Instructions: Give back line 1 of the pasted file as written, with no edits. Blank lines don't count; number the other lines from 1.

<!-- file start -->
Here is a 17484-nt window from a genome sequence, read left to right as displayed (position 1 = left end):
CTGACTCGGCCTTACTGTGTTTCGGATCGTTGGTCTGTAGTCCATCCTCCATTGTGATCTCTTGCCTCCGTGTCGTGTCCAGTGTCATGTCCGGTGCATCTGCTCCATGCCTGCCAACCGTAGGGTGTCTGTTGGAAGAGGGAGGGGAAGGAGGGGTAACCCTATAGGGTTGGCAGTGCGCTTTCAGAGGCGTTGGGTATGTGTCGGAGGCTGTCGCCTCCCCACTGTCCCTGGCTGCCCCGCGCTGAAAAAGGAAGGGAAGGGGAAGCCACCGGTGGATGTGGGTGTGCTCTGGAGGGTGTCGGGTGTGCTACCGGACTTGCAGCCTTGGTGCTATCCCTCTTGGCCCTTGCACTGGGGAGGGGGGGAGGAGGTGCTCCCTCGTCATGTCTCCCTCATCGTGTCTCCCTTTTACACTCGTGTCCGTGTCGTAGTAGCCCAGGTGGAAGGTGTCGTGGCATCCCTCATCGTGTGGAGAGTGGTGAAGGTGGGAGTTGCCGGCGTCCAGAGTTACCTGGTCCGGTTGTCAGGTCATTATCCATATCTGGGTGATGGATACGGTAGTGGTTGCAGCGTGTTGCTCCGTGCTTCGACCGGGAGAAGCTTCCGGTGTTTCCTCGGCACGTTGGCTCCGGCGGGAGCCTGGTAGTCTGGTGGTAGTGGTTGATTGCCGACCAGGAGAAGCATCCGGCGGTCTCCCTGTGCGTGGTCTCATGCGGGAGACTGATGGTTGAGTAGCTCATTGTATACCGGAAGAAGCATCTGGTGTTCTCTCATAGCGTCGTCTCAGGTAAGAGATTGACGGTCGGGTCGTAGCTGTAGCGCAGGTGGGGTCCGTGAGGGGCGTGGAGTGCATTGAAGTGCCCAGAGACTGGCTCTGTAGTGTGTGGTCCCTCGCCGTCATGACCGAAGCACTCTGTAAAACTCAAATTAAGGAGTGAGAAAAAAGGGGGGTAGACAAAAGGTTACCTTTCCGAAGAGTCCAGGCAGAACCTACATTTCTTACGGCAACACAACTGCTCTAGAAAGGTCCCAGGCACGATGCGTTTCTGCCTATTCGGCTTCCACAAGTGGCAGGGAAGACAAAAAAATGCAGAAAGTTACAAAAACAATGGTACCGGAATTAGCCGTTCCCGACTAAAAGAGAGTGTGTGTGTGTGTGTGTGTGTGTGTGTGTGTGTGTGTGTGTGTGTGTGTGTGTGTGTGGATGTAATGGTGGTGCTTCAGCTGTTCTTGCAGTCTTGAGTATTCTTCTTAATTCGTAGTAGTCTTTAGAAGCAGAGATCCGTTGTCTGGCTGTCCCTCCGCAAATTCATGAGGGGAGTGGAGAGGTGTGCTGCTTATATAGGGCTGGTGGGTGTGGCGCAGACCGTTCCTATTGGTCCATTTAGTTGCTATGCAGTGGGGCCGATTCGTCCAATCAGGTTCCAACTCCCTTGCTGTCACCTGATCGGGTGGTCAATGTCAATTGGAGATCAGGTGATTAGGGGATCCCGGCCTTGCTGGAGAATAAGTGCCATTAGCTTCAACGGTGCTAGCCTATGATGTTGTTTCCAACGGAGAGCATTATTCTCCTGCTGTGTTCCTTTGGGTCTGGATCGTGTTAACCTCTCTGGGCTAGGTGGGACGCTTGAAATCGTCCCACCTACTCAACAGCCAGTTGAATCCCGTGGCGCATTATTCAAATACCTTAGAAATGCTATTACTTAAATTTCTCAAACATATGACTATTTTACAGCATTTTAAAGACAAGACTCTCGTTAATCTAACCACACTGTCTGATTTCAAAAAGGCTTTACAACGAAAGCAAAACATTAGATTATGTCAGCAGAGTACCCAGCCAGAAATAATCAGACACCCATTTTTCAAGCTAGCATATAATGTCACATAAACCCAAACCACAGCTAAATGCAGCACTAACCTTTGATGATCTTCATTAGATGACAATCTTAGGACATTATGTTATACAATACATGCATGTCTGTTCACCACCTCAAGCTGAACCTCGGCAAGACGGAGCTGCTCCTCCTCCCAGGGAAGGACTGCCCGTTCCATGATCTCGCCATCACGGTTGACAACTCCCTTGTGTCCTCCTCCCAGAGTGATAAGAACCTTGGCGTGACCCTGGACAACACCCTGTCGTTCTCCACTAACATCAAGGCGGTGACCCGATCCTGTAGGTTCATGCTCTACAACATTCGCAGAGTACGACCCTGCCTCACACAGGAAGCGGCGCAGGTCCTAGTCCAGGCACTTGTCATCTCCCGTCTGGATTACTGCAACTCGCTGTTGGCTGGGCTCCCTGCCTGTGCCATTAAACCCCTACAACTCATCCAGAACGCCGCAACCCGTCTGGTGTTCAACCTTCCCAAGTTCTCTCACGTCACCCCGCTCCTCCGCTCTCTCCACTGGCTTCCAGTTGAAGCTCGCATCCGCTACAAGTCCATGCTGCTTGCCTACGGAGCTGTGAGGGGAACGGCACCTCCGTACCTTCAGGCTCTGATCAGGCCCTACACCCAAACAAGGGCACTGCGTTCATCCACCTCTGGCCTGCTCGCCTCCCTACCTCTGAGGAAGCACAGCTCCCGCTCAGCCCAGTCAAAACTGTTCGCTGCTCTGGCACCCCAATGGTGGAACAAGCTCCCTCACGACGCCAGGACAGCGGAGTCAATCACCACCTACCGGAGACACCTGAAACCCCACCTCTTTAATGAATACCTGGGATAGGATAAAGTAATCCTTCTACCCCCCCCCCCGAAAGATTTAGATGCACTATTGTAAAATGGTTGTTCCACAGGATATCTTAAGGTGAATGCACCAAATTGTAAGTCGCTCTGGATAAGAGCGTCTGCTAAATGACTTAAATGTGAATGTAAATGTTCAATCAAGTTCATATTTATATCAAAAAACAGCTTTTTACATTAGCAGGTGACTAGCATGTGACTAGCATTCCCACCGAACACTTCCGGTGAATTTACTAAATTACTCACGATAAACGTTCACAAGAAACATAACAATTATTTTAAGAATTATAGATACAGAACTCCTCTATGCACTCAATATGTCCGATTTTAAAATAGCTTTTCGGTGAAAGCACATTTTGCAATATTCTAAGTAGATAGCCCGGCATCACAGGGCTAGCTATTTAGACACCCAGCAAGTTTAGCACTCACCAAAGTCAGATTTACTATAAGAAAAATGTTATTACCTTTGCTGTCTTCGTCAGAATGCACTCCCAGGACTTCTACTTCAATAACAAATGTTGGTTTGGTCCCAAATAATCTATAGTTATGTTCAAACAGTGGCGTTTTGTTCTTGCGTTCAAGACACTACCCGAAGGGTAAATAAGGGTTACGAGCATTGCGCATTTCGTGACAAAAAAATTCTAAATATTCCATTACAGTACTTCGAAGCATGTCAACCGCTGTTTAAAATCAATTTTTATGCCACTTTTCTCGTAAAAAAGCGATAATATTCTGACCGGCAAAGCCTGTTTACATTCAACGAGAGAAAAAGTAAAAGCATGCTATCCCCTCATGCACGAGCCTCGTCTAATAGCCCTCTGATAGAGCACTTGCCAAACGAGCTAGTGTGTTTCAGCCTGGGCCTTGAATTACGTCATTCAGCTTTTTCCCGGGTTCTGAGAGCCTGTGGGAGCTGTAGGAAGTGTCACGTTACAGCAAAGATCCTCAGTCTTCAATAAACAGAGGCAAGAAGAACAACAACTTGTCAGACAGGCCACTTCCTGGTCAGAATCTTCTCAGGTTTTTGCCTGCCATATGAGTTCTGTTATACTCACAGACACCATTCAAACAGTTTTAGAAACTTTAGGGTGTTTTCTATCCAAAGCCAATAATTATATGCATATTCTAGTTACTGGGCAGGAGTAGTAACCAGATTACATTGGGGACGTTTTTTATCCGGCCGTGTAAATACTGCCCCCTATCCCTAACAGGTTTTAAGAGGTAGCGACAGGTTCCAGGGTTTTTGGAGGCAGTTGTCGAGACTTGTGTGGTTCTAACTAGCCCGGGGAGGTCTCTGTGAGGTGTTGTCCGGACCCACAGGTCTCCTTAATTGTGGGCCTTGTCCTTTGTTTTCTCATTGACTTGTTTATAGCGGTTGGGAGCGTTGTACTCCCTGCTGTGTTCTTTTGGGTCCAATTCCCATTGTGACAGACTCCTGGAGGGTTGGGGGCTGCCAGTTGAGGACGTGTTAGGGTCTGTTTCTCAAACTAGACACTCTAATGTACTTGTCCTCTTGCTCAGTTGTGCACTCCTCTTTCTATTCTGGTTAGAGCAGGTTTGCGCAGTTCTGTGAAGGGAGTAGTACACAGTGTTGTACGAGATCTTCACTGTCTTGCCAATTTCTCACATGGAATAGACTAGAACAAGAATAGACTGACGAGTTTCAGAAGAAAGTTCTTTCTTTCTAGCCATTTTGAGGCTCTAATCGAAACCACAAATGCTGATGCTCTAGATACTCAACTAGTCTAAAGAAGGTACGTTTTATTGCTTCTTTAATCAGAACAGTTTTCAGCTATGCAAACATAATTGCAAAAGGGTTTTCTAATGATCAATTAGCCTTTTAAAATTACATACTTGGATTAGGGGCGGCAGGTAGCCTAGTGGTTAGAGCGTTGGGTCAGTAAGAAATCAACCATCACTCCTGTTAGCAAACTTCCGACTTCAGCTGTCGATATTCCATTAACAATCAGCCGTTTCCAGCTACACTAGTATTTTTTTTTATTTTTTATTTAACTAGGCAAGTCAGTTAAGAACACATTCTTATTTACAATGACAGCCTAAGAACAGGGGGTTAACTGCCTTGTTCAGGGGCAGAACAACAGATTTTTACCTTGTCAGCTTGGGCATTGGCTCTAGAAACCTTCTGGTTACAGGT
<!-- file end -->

Here is a 17484-nt window from a genome sequence, read left to right as displayed (position 1 = left end):